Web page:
Civil Engineering ETDs


Hasan Faisal

Publication Date



In this study, asphalt binder and asphalt concrete (AC) materials are characterized using laboratory nanoindentation testing and mechanical models. Traditionally, laboratory nanoindentation test data is analyzed using the Oliver-Pharr method to determine elastic modulus and hardness of materials. In a nanoindentation test, a test sample surface is indented or loaded by a hard indenter tip and then unloaded. In the past, several studies of the polymer materials area have selected a loading rate and dwell time (i.e., the peak load is kept constant for a few seconds before unloading) to avoid or minimize the viscous effect of a material. No studies have attempted to examine the effects of dwell time and loading rate on viscous materials such as asphalt binder, which is the main topic of discussion in this study. This study focuses on determination of mechanical properties such as the elastic modulus and the hardness of viscoelastic materials, like asphalt, from nanoindentation load-displacement data. An existing spring-dashpot-rigid (SDR) element model developed by Oyen and Cook is employed as well as the well-established Oliver Pharr method. The SDR model uses the loading, holding and unloading time-displacement data to predict the modulus, hardness and viscosity of the material. The model has shown excellent agreement with the laboratory indentation data of asphalt binder. Further, the SDR model is calibrated for nanoindentation test data of polymer modified asphalt binder. In addition, mechanical models such as the Voigt model and the Burger model are fitted to creep displacement and time data from nanoindentation tests to predict viscosity, retardation time and creep compliance for asphalt binder. All the models are found to fit very well with an average R2-value of 0.99 for the Voigt model and R2-value of 0.99 for the Burger model. Lastly, the nanoindentation test is performed on an AC (solid) sample to understand the aging in AC. Nanoindentation is done on two different parts of the AC sample: one on the mastic part (mix of asphalt binder and fines) and the other on the pure aggregate part. One hundred indentations were made in a single test on the mastic part to capture the heterogeneity. Approximately sixty indentations were made during a single indentation test on the aggregate part of AC. A small dwell time was applied to reduce the viscous effect of the mastic.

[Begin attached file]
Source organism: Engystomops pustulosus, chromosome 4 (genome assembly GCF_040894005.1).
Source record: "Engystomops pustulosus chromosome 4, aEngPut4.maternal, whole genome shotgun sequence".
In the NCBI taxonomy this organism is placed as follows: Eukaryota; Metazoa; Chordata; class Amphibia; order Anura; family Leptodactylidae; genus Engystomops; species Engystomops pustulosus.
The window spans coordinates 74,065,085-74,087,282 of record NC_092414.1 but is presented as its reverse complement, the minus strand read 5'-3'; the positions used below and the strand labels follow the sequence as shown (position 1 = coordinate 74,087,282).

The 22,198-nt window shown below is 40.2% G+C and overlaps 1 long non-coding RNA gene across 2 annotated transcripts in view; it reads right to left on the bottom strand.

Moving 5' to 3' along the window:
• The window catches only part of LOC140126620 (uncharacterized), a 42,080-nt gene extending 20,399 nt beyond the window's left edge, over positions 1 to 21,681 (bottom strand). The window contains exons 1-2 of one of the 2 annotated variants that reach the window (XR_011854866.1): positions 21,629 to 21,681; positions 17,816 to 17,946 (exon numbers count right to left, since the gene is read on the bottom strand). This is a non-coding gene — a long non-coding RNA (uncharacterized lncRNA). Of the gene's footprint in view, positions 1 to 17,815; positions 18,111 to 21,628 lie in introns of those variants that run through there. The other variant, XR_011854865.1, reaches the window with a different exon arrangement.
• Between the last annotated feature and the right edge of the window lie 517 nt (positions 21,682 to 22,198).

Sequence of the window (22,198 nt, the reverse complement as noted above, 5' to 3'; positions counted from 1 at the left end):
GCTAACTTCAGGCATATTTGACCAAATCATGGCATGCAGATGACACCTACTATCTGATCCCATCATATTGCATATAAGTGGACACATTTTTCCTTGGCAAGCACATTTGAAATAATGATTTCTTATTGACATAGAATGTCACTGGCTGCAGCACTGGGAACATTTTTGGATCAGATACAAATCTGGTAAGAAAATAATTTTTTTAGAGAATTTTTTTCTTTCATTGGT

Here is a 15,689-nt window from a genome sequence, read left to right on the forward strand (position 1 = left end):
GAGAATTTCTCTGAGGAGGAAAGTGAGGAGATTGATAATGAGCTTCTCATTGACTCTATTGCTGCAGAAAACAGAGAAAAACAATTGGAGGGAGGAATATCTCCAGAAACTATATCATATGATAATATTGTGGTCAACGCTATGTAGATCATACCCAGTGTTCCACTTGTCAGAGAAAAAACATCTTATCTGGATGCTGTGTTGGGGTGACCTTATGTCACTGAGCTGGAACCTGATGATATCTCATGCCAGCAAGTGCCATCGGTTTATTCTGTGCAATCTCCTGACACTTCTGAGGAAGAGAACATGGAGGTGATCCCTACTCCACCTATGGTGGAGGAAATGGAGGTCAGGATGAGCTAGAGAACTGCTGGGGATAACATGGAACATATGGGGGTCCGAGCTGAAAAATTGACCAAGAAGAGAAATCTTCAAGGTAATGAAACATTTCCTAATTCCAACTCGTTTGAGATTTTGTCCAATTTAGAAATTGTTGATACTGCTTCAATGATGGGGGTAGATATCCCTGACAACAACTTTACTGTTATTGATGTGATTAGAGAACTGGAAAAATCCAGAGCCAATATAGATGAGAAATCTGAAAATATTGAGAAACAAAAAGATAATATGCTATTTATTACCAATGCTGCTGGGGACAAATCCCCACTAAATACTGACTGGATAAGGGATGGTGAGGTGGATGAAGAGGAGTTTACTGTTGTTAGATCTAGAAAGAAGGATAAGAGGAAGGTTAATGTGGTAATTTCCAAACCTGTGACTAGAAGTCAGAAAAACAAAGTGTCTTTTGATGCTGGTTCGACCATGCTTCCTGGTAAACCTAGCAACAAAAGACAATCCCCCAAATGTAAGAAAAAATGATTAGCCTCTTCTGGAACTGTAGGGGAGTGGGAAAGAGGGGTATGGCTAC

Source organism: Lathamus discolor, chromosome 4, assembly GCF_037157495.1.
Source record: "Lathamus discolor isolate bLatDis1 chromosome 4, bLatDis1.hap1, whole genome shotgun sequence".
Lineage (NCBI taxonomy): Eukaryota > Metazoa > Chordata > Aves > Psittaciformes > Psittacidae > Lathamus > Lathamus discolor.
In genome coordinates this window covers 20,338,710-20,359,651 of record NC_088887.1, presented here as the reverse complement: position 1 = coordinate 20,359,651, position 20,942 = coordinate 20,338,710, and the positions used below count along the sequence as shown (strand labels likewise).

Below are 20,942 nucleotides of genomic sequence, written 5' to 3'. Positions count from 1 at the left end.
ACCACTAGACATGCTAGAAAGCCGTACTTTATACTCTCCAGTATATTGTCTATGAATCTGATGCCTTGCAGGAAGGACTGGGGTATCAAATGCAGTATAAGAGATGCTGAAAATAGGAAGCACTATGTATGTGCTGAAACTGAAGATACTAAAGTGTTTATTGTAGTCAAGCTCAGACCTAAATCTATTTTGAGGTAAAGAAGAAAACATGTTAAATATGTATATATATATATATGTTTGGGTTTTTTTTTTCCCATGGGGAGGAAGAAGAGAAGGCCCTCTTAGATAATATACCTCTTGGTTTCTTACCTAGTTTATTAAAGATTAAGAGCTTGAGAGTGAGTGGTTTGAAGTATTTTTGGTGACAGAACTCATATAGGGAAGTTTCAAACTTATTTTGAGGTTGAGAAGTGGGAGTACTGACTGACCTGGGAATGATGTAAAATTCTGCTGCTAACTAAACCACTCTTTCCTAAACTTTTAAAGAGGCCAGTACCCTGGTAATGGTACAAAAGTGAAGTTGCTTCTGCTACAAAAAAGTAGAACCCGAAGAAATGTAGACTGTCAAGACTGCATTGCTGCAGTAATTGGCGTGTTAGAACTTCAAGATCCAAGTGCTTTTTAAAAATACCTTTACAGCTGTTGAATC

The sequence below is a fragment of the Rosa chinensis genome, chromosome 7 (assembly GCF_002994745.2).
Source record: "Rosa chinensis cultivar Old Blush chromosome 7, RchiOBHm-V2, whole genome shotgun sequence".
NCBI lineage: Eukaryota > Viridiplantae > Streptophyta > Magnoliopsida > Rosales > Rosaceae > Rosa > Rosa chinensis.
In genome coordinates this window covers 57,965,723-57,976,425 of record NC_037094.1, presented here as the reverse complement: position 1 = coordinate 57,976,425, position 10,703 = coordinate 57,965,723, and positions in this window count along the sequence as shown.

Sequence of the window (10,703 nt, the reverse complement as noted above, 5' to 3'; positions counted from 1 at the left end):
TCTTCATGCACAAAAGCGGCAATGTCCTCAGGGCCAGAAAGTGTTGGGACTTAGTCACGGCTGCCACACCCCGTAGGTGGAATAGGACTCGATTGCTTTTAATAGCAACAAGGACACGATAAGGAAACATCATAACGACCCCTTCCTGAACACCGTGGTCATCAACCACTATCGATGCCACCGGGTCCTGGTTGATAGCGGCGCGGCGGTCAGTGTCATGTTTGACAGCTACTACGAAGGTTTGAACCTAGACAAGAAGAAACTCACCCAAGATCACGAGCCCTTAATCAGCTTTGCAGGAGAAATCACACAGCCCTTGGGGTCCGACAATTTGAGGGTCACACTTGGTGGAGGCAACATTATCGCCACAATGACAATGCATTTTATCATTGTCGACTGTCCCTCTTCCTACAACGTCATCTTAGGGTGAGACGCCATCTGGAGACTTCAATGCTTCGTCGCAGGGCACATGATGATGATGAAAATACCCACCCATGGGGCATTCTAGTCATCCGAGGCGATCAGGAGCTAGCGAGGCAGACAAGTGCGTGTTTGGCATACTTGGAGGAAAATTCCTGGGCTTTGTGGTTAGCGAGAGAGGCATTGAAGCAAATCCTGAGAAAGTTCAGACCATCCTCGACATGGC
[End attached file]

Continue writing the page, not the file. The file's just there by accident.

Asphalt concrete--Testing, Binders (Materials)--Testing, Nanotechnology.


This research is funded by the National Science Foundation (NSF) through GOALI program. NSF grant number is 0900778 and the program is Structural Materials & Mechanics (SMM).

Document Type




Degree Name

Civil Engineering

Level of Degree


Department Name

Civil Engineering

First Advisor

Tarefder, Rafiqul

First Committee Member (Chair)

Shen, Yu-Lin

Second Committee Member

Gerstle, Walter